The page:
Inspecting and test-driving a used car means you’ve found a model you’re interested in buying – which is great.
But it’s crucial you take your time and do it properly. Don’t be distracted by chatting to the dealer or private seller, but do ask them plenty of questions about the car’s history, and how well it’s been looked after.
Top tip: You may want to take some plastic gloves with you to prevent your hands getting dirty – you can get these for free at many garage forecourts. And avoid checking a car in the rain or at night (unless it’s very well lit), as both scenarios make it harder to spot problems.
1. Inspect the bodywork and chassis Check the physical condition of the car carefully.
Crouch down and look along the sides for dents and scratches hidden by reflections – they can be surprisingly expensive to put right if you’re bothered by them.
Uneven gaps between the body panels can indicate poorly-repaired crash damage.
Lift the bonnet and check the metalwork inside for signs of an impact or botched repair, such as folds in the metal, cracked plastic, or fresh or mismatched paint.
Also look underneath the car – it will probably be dirty, but again look for signs of damage.
Check the jacking points to see whether it looks as though the car has been jacked up recently or frequently, which may indicate it’s had some problems.
2. Check the oil level Feel the engine – it may have been pre-warmed to disguise a starting problem.
If cold, lift out the oil dipstick to see if the level is correct. The oil should ideally be a light, yellowy-brown – dark, dirty oil is a sign of poor maintenance in a petrol car, although diesel-engine oil will be slightly darker in colour.
It’s also worth checking the underside of the oil filler cap – white deposits are a potential indication of serious engine problems.
3. Look for leaks Inspect the engine and surrounding parts for evidence of oil or water leaks. Oil will leave brown stains, while water leaves a white, chalky residue.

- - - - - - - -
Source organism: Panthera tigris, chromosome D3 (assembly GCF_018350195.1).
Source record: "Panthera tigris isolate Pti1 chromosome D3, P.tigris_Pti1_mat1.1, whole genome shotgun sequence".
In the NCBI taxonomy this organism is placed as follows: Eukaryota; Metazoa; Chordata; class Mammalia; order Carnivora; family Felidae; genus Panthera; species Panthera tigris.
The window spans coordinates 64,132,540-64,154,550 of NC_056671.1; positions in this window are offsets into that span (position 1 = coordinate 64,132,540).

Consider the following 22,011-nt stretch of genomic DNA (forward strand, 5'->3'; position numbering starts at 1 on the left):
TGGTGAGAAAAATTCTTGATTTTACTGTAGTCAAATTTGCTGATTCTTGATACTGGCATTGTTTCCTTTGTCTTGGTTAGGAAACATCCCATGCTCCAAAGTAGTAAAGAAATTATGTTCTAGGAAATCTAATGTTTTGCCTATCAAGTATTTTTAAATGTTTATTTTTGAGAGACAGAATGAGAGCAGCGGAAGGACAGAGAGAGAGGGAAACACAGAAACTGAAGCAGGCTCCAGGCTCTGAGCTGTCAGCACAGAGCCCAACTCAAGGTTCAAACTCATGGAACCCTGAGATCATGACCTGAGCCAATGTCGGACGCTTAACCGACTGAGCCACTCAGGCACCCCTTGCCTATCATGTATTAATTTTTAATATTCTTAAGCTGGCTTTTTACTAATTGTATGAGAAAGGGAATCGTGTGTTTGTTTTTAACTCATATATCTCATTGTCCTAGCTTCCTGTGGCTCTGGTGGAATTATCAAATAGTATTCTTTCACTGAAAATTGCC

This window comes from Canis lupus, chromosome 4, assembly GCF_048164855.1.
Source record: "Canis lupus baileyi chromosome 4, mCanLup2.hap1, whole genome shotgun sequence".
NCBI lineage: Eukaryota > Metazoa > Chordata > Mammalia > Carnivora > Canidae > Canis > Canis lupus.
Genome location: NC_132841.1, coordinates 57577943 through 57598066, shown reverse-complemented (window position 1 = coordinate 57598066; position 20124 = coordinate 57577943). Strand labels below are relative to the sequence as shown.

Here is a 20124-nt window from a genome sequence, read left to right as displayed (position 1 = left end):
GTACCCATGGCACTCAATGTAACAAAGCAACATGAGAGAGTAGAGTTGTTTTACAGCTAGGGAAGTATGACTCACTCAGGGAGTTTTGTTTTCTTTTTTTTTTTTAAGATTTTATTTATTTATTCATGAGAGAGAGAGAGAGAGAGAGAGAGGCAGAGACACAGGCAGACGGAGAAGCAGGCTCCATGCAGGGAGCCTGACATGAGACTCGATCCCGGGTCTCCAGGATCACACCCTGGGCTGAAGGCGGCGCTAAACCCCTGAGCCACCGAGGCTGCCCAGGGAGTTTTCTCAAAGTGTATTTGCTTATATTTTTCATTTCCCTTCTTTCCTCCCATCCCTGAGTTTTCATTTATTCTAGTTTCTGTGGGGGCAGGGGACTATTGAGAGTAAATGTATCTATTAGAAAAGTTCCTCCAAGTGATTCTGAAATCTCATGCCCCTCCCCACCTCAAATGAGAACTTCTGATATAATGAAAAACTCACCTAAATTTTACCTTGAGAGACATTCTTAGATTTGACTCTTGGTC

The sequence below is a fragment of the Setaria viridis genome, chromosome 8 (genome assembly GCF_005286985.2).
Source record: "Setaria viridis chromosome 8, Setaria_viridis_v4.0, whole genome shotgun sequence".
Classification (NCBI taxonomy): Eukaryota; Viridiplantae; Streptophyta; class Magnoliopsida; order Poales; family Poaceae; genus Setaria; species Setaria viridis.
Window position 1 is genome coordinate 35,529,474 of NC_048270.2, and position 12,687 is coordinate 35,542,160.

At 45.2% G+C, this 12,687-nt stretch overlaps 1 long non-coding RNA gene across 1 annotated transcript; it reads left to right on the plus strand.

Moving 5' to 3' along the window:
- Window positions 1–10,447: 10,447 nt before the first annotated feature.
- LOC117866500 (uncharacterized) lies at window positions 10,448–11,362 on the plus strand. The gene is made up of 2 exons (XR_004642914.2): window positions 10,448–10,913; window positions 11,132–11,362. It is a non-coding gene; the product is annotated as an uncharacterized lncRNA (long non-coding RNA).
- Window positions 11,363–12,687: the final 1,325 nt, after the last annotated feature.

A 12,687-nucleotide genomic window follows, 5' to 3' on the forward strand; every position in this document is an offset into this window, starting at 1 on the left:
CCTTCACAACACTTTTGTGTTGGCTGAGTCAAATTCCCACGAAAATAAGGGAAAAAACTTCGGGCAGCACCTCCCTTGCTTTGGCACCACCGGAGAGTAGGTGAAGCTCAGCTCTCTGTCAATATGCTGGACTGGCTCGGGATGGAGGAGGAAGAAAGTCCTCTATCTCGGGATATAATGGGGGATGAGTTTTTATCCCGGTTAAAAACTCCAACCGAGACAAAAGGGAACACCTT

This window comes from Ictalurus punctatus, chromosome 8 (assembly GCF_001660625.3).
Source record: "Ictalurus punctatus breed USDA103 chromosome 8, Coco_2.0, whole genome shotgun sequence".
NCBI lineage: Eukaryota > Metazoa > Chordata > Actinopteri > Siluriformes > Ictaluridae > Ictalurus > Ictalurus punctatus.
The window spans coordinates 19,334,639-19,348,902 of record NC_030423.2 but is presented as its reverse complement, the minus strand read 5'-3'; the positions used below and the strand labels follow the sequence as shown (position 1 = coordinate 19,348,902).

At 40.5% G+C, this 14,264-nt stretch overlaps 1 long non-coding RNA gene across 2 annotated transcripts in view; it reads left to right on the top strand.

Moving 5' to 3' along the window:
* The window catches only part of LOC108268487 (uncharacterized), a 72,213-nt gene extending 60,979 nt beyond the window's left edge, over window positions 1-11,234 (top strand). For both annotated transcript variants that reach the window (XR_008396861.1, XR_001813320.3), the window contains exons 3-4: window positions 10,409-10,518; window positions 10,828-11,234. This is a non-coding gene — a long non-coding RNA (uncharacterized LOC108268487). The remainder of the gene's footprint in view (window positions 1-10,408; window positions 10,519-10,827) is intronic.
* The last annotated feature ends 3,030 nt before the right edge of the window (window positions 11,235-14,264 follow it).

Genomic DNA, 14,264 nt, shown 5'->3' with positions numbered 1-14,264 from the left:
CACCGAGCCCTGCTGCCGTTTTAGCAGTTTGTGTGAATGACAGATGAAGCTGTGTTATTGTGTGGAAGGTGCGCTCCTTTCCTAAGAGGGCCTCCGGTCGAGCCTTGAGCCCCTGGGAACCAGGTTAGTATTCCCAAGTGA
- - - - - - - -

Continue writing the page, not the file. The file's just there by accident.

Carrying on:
Don’t forget to look at the ground underneath where the car has been parked, too.
4. Test all the electrics Non-engine electrics are now the biggest cause of faults on used cars, so test all the gadgets and switches to make sure everything works as it should.
Items that are easy to forget to check include the interior and exterior lights (especially if it’s a sunny day), air conditioning (in winter), the heated rear window, electric seats and sun roof.
5. Is the mileage genuine? ‘Clocking’ is still a problem even on modern cars, so see if the condition of the interior tallies with the mileage displayed on the odometer.
Worn pedal rubbers, sagging seats and a shiny steering wheel rim could indicate that the car has covered more miles than its owner claims.
6. V5C registration document Never buy a car without a V5C registration document (logbook).
Call the DVLA (0870 240 0010) or check its online vehicle enquiry service to confirm that the car’s colour, engine size and date of registration match the V5C.
Check the seller’s address matches the car’s logbook – ask to see proof of ID.
Make sure the person selling the car is actually the owner, and that they live at the address printed on the document – ask them to show some proof of ID, such as a driver’s licence or utility bill.
7. Check servicing records Ideally, a used car should come with a full service history (ie. garage stamps in a maintenance record) and a folder of receipts for all servicing or repair work, plus (if it’s older than three years old) old MOT certificates and report sheets.
Look at the servicing bills, checking that the odometer’s mileage tallies with the record and that servicing has been carried out at the appropriate times.
The MOTs should also show the mileage, so check that they seem to tally.
8. Does the car have a valid MOT? Ensure that the MOT certificate is valid and see if there were any ‘advisories’ that may need attention soon, such as worn tyres, fluid leaks or emerging rust on crucial components.
Beware of used cars that are sold with a short MOT or none at all – the owner may know something you don’t, and if it doesn’t have an MOT, it’s not road-legal.
9. How does it feel to drive? Before you take a test drive, you must be insured. If you have comprehensive insurance, you may have third-party cover to drive another car if the owner allows it.
Check that you can get comfortable in the car and operate all the controls easily.
Try to test the car on a variety of roads.
Check that the gearbox, brakes and clutch function smoothly and effectively, and do a three-point turn to check for play in the steering.
Listen for rattles or odd noises that could indicate mechanical problems. If it’s safe to do so, hold your hands only very lightly on the steering wheel briefly and see if the car tries to pull to one side, at a steady speed or under braking.
If it does, it could highlight one of a number of problems, including oddly worn brakes, unbalanced wheels, wheel bearing issues or simply an under-inflated tyre.
10. Remember it’s one of thousands Used cars are plentiful, so don’t buy one you have any doubts about, or feel pressured into buying by the seller.
Unless you’re after a rare model, there will always be an alternative example for sale not too far from you – and if you’ve seen several, which we’d recommend doing, you may be able to use this knowledge to haggle down the price.